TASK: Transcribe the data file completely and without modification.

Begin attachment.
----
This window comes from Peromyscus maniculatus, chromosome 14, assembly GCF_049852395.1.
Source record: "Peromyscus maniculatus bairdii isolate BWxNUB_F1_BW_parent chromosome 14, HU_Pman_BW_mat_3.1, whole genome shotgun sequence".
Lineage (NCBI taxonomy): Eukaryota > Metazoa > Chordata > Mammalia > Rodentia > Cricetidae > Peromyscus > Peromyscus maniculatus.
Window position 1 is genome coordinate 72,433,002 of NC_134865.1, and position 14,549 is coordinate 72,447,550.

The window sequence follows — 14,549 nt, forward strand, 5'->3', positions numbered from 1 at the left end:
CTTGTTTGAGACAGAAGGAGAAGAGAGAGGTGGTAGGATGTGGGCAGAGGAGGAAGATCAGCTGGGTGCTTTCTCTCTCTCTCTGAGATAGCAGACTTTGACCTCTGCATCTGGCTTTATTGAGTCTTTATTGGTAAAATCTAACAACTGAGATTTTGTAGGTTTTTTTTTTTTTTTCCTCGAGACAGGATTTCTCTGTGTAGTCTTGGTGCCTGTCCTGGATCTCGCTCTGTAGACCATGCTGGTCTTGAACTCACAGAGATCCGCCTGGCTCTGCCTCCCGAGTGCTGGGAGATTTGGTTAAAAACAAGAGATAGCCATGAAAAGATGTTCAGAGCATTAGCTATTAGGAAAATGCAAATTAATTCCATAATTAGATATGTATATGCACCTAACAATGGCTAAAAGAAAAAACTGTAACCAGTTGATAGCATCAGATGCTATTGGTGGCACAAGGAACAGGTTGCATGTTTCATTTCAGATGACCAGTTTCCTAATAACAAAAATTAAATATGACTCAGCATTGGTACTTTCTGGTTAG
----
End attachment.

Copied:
This window comes from Peromyscus maniculatus, chromosome 14, assembly GCF_049852395.1.
Source record: "Peromyscus maniculatus bairdii isolate BWxNUB_F1_BW_parent chromosome 14, HU_Pman_BW_mat_3.1, whole genome shotgun sequence".
Lineage (NCBI taxonomy): Eukaryota > Metazoa > Chordata > Mammalia > Rodentia > Cricetidae > Peromyscus > Peromyscus maniculatus.
Window position 1 is genome coordinate 72,433,002 of NC_134865.1, and position 14,549 is coordinate 72,447,550.

The window sequence follows — 14,549 nt, forward strand, 5'->3', positions numbered from 1 at the left end:
CTTGTTTGAGACAGAAGGAGAAGAGAGAGGTGGTAGGATGTGGGCAGAGGAGGAAGATCAGCTGGGTGCTTTCTCTCTCTCTCTGAGATAGCAGACTTTGACCTCTGCATCTGGCTTTATTGAGTCTTTATTGGTAAAATCTAACAACTGAGATTTTGTAGGTTTTTTTTTTTTTTTCCTCGAGACAGGATTTCTCTGTGTAGTCTTGGTGCCTGTCCTGGATCTCGCTCTGTAGACCATGCTGGTCTTGAACTCACAGAGATCCGCCTGGCTCTGCCTCCCGAGTGCTGGGAGATTTGGTTAAAAACAAGAGATAGCCATGAAAAGATGTTCAGAGCATTAGCTATTAGGAAAATGCAAATTAATTCCATAATTAGATATGTATATGCACCTAACAATGGCTAAAAGAAAAAACTGTAACCAGTTGATAGCATCAGATGCTATTGGTGGCACAAGGAACAGGTTGCATGTTTCATTTCAGATGACCAGTTTCCTAATAACAAAAATTAAATATGACTCAGCATTGGTACTTTCTGGTTAG